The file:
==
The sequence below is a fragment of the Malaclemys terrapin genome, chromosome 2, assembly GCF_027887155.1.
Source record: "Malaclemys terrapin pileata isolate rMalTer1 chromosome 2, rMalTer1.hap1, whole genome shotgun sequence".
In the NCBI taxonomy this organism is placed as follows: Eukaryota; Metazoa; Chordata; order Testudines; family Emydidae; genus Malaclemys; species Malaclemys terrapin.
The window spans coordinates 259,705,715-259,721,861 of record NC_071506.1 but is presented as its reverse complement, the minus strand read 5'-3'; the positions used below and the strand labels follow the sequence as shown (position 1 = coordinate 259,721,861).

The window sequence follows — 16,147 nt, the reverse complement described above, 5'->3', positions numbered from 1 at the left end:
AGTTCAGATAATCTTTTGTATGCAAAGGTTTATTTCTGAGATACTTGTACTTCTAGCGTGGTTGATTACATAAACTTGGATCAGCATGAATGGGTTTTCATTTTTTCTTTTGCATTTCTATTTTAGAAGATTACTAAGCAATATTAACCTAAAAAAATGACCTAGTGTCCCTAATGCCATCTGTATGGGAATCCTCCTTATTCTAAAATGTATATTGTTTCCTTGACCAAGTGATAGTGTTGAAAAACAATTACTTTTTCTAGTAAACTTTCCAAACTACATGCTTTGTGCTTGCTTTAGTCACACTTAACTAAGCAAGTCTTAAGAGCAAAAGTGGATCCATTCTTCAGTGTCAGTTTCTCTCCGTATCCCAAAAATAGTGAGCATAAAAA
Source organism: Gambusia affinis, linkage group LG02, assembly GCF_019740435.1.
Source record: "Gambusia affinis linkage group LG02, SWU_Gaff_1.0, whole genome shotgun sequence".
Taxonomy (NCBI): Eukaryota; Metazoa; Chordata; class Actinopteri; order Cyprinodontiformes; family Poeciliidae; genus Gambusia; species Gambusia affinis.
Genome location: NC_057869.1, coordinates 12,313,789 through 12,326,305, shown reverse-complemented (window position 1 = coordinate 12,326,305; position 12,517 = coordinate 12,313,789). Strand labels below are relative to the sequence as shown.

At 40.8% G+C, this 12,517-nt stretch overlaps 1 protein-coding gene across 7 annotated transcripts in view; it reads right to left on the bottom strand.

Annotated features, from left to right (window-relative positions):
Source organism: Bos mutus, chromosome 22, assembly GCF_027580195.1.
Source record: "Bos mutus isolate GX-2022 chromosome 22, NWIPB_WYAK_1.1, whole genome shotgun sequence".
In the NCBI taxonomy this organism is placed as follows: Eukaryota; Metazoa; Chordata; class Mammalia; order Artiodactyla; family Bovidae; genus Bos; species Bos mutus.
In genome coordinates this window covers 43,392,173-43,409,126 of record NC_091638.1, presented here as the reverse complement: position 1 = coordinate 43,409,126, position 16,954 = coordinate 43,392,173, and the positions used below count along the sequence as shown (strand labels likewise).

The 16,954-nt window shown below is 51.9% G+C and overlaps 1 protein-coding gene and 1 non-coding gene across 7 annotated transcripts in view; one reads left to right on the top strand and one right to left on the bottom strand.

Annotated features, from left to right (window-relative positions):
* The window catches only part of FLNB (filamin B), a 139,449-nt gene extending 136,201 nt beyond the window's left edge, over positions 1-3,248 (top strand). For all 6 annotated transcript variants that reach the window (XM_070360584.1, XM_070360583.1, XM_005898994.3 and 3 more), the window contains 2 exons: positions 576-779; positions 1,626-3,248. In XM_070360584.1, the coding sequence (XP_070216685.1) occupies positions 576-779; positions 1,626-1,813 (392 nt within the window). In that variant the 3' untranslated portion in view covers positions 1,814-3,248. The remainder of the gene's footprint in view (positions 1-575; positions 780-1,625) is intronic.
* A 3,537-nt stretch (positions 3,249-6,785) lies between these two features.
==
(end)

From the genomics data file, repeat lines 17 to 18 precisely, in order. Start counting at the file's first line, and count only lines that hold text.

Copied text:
The 16,954-nt window shown below is 51.9% G+C and overlaps 1 protein-coding gene and 1 non-coding gene across 7 annotated transcripts in view; one reads left to right on the top strand and one right to left on the bottom strand.

Annotated features, from left to right (window-relative positions):